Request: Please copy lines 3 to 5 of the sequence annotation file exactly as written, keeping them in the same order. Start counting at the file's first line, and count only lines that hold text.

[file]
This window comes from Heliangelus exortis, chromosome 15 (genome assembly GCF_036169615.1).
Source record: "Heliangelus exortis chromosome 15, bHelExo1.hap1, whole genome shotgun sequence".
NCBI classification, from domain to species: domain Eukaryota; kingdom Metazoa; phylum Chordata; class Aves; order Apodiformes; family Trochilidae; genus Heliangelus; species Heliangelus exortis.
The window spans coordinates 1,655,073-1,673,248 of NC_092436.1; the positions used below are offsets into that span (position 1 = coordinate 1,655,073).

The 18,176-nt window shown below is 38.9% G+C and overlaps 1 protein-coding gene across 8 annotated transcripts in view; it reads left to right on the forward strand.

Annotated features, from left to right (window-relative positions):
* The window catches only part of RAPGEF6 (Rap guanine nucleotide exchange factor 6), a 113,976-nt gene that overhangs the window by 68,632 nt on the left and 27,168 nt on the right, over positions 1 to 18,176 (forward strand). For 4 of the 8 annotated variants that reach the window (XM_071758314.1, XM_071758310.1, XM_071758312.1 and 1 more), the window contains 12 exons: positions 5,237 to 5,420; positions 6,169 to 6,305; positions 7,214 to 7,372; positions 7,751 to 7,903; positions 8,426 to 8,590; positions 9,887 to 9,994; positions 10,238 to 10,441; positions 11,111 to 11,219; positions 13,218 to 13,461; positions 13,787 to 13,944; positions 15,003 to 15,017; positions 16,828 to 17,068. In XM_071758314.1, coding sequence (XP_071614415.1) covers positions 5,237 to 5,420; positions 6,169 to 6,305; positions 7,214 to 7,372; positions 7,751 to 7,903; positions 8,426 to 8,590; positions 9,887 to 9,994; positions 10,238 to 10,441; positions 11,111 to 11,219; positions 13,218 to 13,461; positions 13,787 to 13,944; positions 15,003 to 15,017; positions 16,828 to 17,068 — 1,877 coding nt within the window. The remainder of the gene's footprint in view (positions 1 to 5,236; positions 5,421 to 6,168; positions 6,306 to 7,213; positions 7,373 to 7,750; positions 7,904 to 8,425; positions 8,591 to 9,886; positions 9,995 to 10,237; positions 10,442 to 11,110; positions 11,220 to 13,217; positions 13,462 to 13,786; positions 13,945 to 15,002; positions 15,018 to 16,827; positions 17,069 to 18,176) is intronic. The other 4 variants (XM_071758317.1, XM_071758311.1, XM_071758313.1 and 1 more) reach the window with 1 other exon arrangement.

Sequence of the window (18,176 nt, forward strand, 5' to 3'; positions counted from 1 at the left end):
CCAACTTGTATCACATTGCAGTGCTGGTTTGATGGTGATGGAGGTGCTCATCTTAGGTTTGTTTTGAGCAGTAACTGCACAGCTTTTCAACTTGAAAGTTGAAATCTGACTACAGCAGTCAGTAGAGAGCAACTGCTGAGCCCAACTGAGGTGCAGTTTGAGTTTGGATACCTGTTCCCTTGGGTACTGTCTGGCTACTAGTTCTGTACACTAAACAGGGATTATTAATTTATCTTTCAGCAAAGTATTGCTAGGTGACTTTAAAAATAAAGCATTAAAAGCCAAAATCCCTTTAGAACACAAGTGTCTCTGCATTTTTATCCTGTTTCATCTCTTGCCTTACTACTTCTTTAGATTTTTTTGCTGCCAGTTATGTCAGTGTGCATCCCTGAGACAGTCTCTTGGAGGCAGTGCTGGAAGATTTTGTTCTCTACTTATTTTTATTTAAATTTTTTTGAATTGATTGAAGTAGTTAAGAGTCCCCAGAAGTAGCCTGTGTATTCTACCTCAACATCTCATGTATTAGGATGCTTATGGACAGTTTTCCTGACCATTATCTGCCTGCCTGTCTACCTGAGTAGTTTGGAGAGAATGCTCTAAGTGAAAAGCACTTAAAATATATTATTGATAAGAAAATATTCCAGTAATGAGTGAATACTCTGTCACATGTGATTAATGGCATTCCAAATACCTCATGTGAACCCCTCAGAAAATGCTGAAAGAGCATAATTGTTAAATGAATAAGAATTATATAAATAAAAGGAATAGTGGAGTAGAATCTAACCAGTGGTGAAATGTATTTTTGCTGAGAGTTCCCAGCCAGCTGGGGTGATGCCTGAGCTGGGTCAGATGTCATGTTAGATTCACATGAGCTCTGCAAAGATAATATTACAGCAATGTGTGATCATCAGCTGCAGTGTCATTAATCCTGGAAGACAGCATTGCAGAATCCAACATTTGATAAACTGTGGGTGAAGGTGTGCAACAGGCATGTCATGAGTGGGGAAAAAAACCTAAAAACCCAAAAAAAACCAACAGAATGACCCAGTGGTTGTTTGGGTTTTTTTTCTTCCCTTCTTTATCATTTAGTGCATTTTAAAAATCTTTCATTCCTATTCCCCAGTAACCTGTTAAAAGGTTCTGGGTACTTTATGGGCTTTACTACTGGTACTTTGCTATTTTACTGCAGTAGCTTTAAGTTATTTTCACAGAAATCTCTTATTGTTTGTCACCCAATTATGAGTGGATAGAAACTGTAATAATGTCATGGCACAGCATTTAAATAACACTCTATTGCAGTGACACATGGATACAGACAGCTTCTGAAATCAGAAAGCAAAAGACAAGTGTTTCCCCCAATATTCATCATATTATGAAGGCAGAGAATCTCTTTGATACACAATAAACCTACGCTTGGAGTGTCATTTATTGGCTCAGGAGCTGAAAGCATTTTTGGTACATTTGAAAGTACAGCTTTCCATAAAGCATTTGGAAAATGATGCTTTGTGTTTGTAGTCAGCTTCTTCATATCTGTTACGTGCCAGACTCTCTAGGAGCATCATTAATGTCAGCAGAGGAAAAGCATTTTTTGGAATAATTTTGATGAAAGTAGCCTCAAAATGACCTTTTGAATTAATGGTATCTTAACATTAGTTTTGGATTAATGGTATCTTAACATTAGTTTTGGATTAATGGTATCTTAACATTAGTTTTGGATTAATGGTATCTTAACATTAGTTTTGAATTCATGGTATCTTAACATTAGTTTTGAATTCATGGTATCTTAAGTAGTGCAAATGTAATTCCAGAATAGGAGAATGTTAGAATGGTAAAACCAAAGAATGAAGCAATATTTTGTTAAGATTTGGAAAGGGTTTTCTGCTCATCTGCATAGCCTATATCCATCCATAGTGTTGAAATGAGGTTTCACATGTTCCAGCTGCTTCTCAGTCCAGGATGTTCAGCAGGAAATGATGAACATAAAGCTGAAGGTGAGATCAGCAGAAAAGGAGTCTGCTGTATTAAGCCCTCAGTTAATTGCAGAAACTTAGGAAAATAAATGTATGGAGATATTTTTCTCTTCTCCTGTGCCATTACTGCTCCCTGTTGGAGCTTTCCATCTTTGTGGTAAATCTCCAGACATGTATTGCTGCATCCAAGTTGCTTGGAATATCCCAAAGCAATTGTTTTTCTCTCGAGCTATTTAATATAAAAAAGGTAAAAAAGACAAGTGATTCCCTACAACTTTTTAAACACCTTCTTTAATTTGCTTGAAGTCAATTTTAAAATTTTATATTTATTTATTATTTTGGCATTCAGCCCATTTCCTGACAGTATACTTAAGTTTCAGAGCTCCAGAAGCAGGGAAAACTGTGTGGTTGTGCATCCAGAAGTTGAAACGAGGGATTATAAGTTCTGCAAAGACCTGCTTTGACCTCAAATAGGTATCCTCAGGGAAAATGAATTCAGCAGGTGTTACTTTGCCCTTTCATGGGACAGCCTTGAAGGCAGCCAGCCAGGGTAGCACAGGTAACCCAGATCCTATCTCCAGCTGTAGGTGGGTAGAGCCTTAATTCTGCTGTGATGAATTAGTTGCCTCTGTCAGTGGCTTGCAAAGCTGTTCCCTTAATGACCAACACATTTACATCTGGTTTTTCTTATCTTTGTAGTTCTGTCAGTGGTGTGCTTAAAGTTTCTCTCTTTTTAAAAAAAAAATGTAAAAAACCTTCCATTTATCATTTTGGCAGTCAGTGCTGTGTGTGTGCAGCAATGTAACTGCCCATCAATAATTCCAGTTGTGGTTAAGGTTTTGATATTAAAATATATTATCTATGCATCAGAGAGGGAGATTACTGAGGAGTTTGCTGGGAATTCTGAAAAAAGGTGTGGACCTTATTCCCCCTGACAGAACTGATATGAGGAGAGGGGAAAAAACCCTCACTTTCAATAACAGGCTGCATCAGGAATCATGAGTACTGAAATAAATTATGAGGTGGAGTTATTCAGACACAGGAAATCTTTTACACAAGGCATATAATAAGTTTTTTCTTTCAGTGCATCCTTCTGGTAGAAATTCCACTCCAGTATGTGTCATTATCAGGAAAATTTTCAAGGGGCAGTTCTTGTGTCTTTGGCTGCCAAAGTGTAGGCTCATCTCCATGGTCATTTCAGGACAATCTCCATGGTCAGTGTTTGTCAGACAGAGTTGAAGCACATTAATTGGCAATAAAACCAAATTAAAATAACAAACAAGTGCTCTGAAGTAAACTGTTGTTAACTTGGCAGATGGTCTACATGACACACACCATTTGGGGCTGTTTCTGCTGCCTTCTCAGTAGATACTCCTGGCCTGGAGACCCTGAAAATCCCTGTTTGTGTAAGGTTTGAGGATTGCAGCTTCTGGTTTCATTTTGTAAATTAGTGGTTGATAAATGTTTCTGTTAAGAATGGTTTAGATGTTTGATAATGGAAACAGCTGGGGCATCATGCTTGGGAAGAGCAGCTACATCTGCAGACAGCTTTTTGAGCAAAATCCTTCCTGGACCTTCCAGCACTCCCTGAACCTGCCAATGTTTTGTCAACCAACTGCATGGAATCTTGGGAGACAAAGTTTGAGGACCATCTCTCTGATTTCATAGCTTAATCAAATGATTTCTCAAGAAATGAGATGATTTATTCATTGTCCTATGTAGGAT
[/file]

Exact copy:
NCBI classification, from domain to species: domain Eukaryota; kingdom Metazoa; phylum Chordata; class Aves; order Apodiformes; family Trochilidae; genus Heliangelus; species Heliangelus exortis.
The window spans coordinates 1,655,073-1,673,248 of NC_092436.1; the positions used below are offsets into that span (position 1 = coordinate 1,655,073).

The 18,176-nt window shown below is 38.9% G+C and overlaps 1 protein-coding gene across 8 annotated transcripts in view; it reads left to right on the forward strand.